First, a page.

|START Conference Manager|
Citizen science projects often fail to collect and document their data in standardized forms. Some projects design their own protocols, others use proprietary or disciplinary protocols. This presentation focuses on experiences made in five citizen science projects co-funded by the European Commission. Based on these experiences, the goal was to develop a common model for citizen science data for different sampling campaigns based on existing standards. The presentation outlines the fundamental structure of such a Citizen Science data profile. It uses existing standards such as OGC Sensor Web Enablement O&M, SensorML, and SweCommon together with TimeseriesML and GML-coverage.
The Citizen Science model developed herein reflects the current status quo in standardization of geospatial data produced in citizen science sampling campaigns. This status quo already allows the definition of a solid and semantically sound model. Nevertheless, interoperability can be further improved. Interoperability contracts and profiles allow to further simplify the sampling campaign definition process and enhance chances for common semantics across campaigns. This presentation describes the path ahead towards improved interoperability and enhanced ease of use for different citizen science data producers, consumers, survey designers, and quality managers.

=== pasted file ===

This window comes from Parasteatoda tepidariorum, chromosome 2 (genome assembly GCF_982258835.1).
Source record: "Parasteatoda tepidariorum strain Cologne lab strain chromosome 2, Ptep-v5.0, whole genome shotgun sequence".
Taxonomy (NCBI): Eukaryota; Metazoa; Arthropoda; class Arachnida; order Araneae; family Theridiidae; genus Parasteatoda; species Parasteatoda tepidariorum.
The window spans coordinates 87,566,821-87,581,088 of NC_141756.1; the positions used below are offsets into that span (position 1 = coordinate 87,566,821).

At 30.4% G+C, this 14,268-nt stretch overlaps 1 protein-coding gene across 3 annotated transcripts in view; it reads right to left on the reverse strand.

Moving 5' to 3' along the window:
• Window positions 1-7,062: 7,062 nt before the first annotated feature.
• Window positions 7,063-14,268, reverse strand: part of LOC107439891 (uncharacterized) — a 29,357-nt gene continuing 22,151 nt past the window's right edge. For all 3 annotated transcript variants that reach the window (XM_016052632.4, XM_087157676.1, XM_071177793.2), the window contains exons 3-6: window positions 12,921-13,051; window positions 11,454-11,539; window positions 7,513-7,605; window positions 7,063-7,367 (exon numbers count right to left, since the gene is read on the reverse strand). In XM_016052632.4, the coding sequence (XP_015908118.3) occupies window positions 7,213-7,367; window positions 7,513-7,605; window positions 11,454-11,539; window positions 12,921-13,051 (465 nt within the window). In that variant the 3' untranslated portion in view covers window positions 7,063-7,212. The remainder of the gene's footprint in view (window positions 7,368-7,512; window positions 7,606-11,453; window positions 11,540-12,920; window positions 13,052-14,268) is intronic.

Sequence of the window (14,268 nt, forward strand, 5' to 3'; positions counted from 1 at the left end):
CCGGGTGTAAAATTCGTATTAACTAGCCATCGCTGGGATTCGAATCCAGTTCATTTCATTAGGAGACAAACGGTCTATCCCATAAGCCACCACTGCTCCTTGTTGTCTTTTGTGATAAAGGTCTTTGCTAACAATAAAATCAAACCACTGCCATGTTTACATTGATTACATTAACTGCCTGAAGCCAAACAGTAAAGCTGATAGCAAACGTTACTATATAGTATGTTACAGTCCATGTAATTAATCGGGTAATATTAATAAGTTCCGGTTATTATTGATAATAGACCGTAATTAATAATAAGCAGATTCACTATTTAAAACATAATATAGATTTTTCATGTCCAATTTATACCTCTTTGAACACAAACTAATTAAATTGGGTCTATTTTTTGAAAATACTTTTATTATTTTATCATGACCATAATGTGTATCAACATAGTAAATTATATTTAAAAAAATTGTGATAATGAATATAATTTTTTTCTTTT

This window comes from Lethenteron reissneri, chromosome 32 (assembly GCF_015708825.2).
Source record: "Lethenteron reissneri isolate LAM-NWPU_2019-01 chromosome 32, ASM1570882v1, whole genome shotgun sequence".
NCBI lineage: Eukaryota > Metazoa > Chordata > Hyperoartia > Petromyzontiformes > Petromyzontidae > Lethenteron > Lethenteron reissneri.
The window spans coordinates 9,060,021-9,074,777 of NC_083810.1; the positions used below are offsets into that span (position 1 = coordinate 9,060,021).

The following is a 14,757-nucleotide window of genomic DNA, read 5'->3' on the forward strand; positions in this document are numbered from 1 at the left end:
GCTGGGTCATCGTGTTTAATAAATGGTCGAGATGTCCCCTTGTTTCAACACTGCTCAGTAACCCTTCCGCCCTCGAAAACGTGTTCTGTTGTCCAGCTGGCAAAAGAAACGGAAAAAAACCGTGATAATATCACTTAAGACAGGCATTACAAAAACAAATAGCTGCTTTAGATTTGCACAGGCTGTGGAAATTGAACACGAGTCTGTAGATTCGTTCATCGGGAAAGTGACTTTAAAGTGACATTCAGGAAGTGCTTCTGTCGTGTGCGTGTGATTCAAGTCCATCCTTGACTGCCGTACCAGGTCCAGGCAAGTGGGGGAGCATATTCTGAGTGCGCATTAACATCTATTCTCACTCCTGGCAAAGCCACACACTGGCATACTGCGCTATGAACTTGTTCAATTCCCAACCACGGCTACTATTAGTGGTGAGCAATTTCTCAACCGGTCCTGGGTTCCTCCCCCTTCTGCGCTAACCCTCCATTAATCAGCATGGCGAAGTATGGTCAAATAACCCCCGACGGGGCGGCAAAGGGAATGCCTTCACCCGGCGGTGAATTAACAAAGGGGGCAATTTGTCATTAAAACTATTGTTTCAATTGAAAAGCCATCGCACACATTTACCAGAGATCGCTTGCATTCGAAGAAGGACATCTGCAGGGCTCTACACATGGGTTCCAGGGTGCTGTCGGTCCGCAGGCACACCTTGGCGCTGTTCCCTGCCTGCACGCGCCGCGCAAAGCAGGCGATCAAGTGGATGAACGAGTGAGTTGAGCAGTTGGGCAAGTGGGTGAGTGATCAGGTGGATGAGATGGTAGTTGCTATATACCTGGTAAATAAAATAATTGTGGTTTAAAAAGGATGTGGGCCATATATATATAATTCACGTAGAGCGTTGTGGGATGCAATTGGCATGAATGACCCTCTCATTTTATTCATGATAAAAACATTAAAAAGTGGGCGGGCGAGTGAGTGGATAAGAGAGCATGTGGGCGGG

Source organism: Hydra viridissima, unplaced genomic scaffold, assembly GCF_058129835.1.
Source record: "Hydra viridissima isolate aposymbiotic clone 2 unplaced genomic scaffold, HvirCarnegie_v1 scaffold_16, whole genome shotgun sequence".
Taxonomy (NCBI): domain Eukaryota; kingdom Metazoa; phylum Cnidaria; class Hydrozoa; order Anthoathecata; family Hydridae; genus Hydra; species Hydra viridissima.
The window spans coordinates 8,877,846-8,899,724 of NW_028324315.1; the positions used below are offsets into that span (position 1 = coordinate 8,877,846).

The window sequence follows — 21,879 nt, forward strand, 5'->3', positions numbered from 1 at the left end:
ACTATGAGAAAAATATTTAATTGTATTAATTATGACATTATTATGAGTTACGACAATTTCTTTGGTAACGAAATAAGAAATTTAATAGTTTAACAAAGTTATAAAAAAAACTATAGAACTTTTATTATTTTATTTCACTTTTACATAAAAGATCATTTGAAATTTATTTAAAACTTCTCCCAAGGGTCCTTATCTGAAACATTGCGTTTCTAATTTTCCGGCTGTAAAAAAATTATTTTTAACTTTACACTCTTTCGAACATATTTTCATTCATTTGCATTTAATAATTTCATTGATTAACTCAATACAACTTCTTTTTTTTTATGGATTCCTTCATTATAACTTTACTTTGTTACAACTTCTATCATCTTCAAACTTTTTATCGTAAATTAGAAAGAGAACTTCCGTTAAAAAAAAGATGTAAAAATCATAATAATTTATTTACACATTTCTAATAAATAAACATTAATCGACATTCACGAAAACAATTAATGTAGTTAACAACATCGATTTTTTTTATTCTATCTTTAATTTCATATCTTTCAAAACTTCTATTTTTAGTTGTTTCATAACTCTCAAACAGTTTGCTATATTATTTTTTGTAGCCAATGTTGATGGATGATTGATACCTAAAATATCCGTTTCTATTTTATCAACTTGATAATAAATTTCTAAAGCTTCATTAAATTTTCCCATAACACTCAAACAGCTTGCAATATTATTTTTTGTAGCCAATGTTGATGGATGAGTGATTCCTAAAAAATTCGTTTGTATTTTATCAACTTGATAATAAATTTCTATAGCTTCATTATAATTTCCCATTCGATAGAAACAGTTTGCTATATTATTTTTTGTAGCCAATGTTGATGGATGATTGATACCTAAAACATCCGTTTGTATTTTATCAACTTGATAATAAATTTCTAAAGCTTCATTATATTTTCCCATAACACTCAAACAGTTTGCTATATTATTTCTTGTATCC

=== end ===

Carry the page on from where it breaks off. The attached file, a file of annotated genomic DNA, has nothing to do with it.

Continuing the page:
Citizen Science data collection and exchange is not a streamlined and consistent process. Depending on the local settings and requirements, a number of aspects need to be decided upon:
How do data models look like that support reusability of citizen science data even in other than the original context?
How much information needs to be preserved and documented throughout citizen science data processing chains?
How can citizen science data be shared efficiently?
What level of semantics is required to ensure correct usage of citizen science data and how can it be realized?
What standards need to be considered in order to maximize reusability of citizen science data?
How can citizen science data be integrated with external data sets?
How do citizen science data quality assurance processes look like and how can they be documented?
How can citizen science data be made persistent and accessible (even beyond the lifetime of the original research project)?
These questions reflect the different perspectives of citizen science participants, e.g. data providers, survey designers, or data consumers. The presentation will provide answers to all of these.
Topic Area: [1.2] Environmental monitoring and assessments Abstract Type: Oral Presentation
Comments: standards, citizen science, interoperability
START Conference Manager (V2.61.0 - Rev. 4840)